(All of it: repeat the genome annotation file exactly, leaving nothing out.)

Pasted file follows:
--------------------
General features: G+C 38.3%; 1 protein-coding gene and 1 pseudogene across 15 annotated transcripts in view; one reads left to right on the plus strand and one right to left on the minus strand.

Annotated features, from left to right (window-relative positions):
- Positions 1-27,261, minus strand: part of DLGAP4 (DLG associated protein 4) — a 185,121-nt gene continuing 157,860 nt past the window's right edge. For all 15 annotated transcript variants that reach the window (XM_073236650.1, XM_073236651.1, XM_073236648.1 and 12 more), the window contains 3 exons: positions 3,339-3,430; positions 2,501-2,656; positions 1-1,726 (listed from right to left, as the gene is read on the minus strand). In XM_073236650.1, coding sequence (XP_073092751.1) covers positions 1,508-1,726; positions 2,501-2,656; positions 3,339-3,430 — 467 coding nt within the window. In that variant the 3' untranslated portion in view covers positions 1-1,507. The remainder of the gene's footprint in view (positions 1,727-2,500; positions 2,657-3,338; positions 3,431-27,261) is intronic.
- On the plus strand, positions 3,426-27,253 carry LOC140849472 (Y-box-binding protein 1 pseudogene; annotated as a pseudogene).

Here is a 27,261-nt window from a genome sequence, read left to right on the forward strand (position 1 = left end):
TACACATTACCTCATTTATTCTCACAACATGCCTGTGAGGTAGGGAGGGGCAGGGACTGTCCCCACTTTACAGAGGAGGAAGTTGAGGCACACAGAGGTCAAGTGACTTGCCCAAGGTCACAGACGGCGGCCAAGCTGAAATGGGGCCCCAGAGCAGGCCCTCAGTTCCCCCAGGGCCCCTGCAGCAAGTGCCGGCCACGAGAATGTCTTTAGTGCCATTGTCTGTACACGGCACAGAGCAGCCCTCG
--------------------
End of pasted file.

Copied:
General features: G+C 38.3%; 1 protein-coding gene and 1 pseudogene across 15 annotated transcripts in view; one reads left to right on the plus strand and one right to left on the minus strand.

Annotated features, from left to right (window-relative positions):
- Positions 1-27,261, minus strand: part of DLGAP4 (DLG associated protein 4) — a 185,121-nt gene continuing 157,860 nt past the window's right edge. For all 15 annotated transcript variants that reach the window (XM_073236650.1, XM_073236651.1, XM_073236648.1 and 12 more), the window contains 3 exons: positions 3,339-3,430; positions 2,501-2,656; positions 1-1,726 (listed from right to left, as the gene is read on the minus strand). In XM_073236650.1, coding sequence (XP_073092751.1) covers positions 1,508-1,726; positions 2,501-2,656; positions 3,339-3,430 — 467 coding nt within the window. In that variant the 3' untranslated portion in view covers positions 1-1,507. The remainder of the gene's footprint in view (positions 1,727-2,500; positions 2,657-3,338; positions 3,431-27,261) is intronic.
- On the plus strand, positions 3,426-27,253 carry LOC140849472 (Y-box-binding protein 1 pseudogene; annotated as a pseudogene).

Here is a 27,261-nt window from a genome sequence, read left to right on the forward strand (position 1 = left end):
TACACATTACCTCATTTATTCTCACAACATGCCTGTGAGGTAGGGAGGGGCAGGGACTGTCCCCACTTTACAGAGGAGGAAGTTGAGGCACACAGAGGTCAAGTGACTTGCCCAAGGTCACAGACGGCGGCCAAGCTGAAATGGGGCCCCAGAGCAGGCCCTCAGTTCCCCCAGGGCCCCTGCAGCAAGTGCCGGCCACGAGAATGTCTTTAGTGCCATTGTCTGTACACGGCACAGAGCAGCCCTCG